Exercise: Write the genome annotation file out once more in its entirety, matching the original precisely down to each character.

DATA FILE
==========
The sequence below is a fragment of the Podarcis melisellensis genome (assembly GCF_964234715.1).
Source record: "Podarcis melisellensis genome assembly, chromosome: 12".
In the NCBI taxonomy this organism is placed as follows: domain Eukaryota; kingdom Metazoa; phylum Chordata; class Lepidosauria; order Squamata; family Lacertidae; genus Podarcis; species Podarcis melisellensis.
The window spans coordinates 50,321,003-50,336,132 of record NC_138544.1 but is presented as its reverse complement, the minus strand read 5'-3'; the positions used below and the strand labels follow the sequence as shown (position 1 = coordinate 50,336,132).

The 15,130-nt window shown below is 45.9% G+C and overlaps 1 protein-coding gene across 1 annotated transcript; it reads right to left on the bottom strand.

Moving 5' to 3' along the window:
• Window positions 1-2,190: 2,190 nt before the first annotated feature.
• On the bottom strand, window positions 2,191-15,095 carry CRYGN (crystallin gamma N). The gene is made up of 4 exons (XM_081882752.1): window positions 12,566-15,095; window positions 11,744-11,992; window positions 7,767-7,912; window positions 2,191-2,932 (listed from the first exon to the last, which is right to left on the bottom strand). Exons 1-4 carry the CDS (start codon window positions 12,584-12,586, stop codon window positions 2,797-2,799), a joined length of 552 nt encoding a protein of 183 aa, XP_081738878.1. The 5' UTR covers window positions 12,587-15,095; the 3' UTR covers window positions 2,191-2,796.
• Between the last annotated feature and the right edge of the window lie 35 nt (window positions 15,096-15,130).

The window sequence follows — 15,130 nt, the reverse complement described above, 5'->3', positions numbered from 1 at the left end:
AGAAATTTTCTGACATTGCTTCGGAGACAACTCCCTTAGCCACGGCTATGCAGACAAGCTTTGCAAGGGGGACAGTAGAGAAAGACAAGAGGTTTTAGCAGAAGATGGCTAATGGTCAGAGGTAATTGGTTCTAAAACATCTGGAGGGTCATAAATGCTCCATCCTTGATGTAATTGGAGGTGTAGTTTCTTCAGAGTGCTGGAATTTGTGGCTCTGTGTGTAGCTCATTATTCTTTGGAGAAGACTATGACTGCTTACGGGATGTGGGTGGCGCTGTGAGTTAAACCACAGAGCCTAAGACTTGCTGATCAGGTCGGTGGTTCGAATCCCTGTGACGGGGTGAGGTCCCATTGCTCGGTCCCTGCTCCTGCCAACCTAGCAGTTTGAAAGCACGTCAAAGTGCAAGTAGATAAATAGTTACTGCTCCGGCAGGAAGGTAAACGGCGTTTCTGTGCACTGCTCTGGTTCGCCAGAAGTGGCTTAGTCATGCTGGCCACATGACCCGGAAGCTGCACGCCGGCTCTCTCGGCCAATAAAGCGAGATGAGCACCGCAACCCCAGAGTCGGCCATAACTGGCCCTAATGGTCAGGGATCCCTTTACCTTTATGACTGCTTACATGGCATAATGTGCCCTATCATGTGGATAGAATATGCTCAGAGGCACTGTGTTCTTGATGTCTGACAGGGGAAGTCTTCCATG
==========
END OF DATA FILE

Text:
The sequence below is a fragment of the Podarcis melisellensis genome (assembly GCF_964234715.1).
Source record: "Podarcis melisellensis genome assembly, chromosome: 12".
In the NCBI taxonomy this organism is placed as follows: domain Eukaryota; kingdom Metazoa; phylum Chordata; class Lepidosauria; order Squamata; family Lacertidae; genus Podarcis; species Podarcis melisellensis.
The window spans coordinates 50,321,003-50,336,132 of record NC_138544.1 but is presented as its reverse complement, the minus strand read 5'-3'; the positions used below and the strand labels follow the sequence as shown (position 1 = coordinate 50,336,132).

The 15,130-nt window shown below is 45.9% G+C and overlaps 1 protein-coding gene across 1 annotated transcript; it reads right to left on the bottom strand.

Moving 5' to 3' along the window:
• Window positions 1-2,190: 2,190 nt before the first annotated feature.
• On the bottom strand, window positions 2,191-15,095 carry CRYGN (crystallin gamma N). The gene is made up of 4 exons (XM_081882752.1): window positions 12,566-15,095; window positions 11,744-11,992; window positions 7,767-7,912; window positions 2,191-2,932 (listed from the first exon to the last, which is right to left on the bottom strand). Exons 1-4 carry the CDS (start codon window positions 12,584-12,586, stop codon window positions 2,797-2,799), a joined length of 552 nt encoding a protein of 183 aa, XP_081738878.1. The 5' UTR covers window positions 12,587-15,095; the 3' UTR covers window positions 2,191-2,796.
• Between the last annotated feature and the right edge of the window lie 35 nt (window positions 15,096-15,130).

The window sequence follows — 15,130 nt, the reverse complement described above, 5'->3', positions numbered from 1 at the left end:
AGAAATTTTCTGACATTGCTTCGGAGACAACTCCCTTAGCCACGGCTATGCAGACAAGCTTTGCAAGGGGGACAGTAGAGAAAGACAAGAGGTTTTAGCAGAAGATGGCTAATGGTCAGAGGTAATTGGTTCTAAAACATCTGGAGGGTCATAAATGCTCCATCCTTGATGTAATTGGAGGTGTAGTTTCTTCAGAGTGCTGGAATTTGTGGCTCTGTGTGTAGCTCATTATTCTTTGGAGAAGACTATGACTGCTTACGGGATGTGGGTGGCGCTGTGAGTTAAACCACAGAGCCTAAGACTTGCTGATCAGGTCGGTGGTTCGAATCCCTGTGACGGGGTGAGGTCCCATTGCTCGGTCCCTGCTCCTGCCAACCTAGCAGTTTGAAAGCACGTCAAAGTGCAAGTAGATAAATAGTTACTGCTCCGGCAGGAAGGTAAACGGCGTTTCTGTGCACTGCTCTGGTTCGCCAGAAGTGGCTTAGTCATGCTGGCCACATGACCCGGAAGCTGCACGCCGGCTCTCTCGGCCAATAAAGCGAGATGAGCACCGCAACCCCAGAGTCGGCCATAACTGGCCCTAATGGTCAGGGATCCCTTTACCTTTATGACTGCTTACATGGCATAATGTGCCCTATCATGTGGATAGAATATGCTCAGAGGCACTGTGTTCTTGATGTCTGACAGGGGAAGTCTTCCATG